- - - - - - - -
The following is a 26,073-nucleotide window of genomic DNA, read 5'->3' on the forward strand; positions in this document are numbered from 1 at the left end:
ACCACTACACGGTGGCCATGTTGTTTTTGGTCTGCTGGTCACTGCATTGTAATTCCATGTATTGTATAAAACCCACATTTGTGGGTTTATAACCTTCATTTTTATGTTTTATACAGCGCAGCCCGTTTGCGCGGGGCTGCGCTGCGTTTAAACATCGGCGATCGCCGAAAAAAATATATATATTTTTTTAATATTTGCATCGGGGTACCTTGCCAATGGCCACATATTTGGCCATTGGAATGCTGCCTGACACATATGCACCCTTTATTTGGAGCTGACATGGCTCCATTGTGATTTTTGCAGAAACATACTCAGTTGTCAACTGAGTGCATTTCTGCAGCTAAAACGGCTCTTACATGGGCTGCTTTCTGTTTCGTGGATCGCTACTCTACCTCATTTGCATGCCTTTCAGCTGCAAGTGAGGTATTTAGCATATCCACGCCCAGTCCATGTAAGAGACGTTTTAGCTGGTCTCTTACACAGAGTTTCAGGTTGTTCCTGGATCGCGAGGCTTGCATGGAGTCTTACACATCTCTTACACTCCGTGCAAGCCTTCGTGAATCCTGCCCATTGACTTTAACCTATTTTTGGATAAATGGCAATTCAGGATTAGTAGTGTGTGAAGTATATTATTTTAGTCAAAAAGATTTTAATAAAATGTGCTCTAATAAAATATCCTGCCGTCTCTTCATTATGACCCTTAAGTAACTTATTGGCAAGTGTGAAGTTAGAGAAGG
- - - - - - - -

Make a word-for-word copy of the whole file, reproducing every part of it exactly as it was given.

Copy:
The following is a 26,073-nucleotide window of genomic DNA, read 5'->3' on the forward strand; positions in this document are numbered from 1 at the left end:
ACCACTACACGGTGGCCATGTTGTTTTTGGTCTGCTGGTCACTGCATTGTAATTCCATGTATTGTATAAAACCCACATTTGTGGGTTTATAACCTTCATTTTTATGTTTTATACAGCGCAGCCCGTTTGCGCGGGGCTGCGCTGCGTTTAAACATCGGCGATCGCCGAAAAAAATATATATATTTTTTTAATATTTGCATCGGGGTACCTTGCCAATGGCCACATATTTGGCCATTGGAATGCTGCCTGACACATATGCACCCTTTATTTGGAGCTGACATGGCTCCATTGTGATTTTTGCAGAAACATACTCAGTTGTCAACTGAGTGCATTTCTGCAGCTAAAACGGCTCTTACATGGGCTGCTTTCTGTTTCGTGGATCGCTACTCTACCTCATTTGCATGCCTTTCAGCTGCAAGTGAGGTATTTAGCATATCCACGCCCAGTCCATGTAAGAGACGTTTTAGCTGGTCTCTTACACAGAGTTTCAGGTTGTTCCTGGATCGCGAGGCTTGCATGGAGTCTTACACATCTCTTACACTCCGTGCAAGCCTTCGTGAATCCTGCCCATTGACTTTAACCTATTTTTGGATAAATGGCAATTCAGGATTAGTAGTGTGTGAAGTATATTATTTTAGTCAAAAAGATTTTAATAAAATGTGCTCTAATAAAATATCCTGCCGTCTCTTCATTATGACCCTTAAGTAACTTATTGGCAAGTGTGAAGTTAGAGAAGG